you can select a language here by its language code. Sphinx will then
translate text that it generates into that language.
For a list of supported codes, see
> Project language [en]:
Creating file /.../schlockchain/conf.py.
Creating file /.../schlockchain/index.rst.
Creating file /.../schlockchain/Makefile.
Creating file /.../schlockchain/make.bat.
Finished: An initial directory structure has been created.
You should now populate your master file /.../schlockchain/index.rst and create other documentation
source files. Use the Makefile to build the docs, like so:
make builder
where "builder" is one of the supported builders, e.g. html, latex or linkcheck.

Here's how our directory looks after running this:

(.venv) schlockchain pauleveritt$ ls
Makefile _templates make.bat
_build conf.py requirements.txt
_static index.rst

About some of these directory items:

  • conf.py is the Sphinx configuration file

  • index.rst is the "home page" or document at the top of our site

  • Makefile (and make.bat for Windows) is a simple command runner

  • Empty directories exist for _build (generated files), _static (custom site assets), and _templates (custom templates).

Note: If you are using an IDE such as PyCharm, mark the _build directory as ignored.

Building (and Rebuilding)

We are ready to build our site.

On macOS or Linux, run the following to generate the site using the html "builder":

$ make html

(As sphinx-quickstart noted at the end, Sphinx supports different builders for different kinds of output.)

Uh oh, our .venv was picked up as part of our site! Easy fix, and one that introduces the Sphinx configuration file. Open conf.py and make a change to exclude_patterns, adding .venv at the end of the list:

exclude_patterns = ['_build', 'Thumbs.db', '.DS_Store', '.venv']

Before running make html, let's introduce the command make clean to remove the previous build. We'll then run make html:

$ make clean
$ make html

This time, no complaints about the .venv virtual environment directory, as Sphinx now ignores it.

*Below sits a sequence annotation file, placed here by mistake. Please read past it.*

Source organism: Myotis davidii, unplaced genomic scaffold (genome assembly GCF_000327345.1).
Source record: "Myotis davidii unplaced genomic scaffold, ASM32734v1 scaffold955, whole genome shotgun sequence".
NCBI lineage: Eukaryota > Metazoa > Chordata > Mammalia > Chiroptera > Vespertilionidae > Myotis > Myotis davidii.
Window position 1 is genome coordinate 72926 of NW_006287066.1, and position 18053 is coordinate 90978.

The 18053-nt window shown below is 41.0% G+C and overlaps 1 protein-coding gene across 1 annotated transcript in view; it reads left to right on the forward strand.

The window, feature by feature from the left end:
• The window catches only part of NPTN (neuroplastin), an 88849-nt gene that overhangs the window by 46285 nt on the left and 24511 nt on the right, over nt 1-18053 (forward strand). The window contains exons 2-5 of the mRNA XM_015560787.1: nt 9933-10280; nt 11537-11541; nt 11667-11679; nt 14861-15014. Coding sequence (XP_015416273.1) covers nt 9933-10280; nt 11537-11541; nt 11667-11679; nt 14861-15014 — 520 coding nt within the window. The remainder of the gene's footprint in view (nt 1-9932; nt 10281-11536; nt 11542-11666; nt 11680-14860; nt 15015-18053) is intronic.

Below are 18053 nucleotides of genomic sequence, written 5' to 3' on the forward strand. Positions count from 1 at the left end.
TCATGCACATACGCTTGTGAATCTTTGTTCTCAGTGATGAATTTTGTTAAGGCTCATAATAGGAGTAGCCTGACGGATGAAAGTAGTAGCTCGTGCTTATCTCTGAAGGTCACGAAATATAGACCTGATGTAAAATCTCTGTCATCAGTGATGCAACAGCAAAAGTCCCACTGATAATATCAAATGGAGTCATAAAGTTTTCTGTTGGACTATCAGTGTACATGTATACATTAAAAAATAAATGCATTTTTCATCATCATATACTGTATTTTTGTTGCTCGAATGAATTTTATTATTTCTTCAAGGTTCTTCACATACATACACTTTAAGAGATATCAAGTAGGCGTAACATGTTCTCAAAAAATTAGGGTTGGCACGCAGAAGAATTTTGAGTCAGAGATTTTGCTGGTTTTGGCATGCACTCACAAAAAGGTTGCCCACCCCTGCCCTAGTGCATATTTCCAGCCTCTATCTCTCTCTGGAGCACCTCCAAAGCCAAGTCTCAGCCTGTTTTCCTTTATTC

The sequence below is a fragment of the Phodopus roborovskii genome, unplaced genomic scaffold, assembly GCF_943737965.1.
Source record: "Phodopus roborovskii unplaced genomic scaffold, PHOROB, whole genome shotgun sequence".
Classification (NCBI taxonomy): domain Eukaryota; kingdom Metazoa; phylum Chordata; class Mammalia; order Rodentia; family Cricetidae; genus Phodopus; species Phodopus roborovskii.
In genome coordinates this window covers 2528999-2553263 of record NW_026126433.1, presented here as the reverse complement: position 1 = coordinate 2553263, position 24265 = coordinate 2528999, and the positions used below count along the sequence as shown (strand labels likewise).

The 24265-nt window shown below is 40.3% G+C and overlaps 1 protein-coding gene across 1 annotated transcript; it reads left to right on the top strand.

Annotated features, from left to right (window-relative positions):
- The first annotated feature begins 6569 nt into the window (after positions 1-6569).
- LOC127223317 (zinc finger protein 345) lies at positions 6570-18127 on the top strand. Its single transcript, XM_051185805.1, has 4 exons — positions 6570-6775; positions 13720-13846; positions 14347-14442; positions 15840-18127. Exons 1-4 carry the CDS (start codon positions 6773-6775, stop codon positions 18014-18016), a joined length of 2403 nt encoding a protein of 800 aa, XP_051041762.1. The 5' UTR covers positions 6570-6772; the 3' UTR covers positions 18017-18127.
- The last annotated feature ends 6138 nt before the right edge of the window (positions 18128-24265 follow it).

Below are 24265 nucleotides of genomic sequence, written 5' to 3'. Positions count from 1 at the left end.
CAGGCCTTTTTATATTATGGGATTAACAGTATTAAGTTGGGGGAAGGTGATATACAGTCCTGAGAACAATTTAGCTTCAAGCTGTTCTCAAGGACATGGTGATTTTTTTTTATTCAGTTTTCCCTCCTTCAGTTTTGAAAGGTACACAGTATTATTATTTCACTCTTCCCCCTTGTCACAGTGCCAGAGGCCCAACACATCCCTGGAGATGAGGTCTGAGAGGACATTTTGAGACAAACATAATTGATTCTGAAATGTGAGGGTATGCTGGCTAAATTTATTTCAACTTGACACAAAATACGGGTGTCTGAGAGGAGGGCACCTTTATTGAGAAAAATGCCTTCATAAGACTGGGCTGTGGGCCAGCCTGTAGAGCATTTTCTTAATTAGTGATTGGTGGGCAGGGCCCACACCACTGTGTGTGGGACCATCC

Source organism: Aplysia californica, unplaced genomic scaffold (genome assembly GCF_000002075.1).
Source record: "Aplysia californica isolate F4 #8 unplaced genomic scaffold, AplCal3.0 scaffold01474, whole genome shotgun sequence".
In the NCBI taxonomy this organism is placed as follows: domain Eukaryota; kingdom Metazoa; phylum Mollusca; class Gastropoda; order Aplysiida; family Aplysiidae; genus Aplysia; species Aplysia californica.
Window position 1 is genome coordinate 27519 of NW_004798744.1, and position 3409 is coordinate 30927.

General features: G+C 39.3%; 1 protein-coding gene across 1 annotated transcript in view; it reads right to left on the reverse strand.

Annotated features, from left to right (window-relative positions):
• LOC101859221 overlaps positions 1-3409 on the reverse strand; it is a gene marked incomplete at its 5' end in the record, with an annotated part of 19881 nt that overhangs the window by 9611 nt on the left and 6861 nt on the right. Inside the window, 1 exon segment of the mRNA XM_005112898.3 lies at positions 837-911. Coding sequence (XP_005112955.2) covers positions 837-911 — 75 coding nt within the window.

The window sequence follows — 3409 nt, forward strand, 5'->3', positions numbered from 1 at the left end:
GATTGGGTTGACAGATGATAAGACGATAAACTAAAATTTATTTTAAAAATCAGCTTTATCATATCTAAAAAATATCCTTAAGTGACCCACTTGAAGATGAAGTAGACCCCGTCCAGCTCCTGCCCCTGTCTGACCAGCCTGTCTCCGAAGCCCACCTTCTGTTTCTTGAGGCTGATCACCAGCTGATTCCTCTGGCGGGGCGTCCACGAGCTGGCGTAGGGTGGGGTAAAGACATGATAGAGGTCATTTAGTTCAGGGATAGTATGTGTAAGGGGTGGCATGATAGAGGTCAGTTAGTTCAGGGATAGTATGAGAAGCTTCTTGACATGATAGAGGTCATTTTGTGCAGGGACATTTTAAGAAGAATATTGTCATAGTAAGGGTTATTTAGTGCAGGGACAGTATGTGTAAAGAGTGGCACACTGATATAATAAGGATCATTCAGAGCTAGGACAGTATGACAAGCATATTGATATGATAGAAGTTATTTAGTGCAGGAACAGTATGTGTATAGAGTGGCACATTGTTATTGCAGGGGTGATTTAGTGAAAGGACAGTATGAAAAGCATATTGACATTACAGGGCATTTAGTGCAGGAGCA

Just for fun, let's run the build again:

$ make clean
$ make html

Hmm, interesting, the second run's output says:

building [html]: targets for 0 source files that are out of date

That's because Sphinx keeps intermediate representations between runs to support incremental builds. make clean removes the "build" artifacts -- in this case, html as it was the builder we used with make html.

livereload Server

Other static site generators (SSGs) have nice authoring servers: you type in some stuff, a build happens, and the browser reloads automatically. That helps during a tutorial, so let's do something similar for Python with the livereload package.

First, install livereload into your virtual environment. We'll do so by adding livereload to requirements.txt:


Then run pip which comes from our virtual environment because we did the source above:

$ pip install -r requirements.txt

With the package now installed, create a file such as run_livereload.py, in the same directory as conf.py:

from livereload import Server, shell
if __name__ == '__main__':
server = Server()
server.watch('*.rst', shell('make html'), delay=1)
server.watch('*.md', shell('make html'), delay=1)
server.watch('*.py', shell('make html'), delay=1)
server.watch('_static/*', shell('make html'), delay=1)
server.watch('_templates/*', shell('make html'), delay=1)

When you execute this Python script, it starts a local web server at a URL: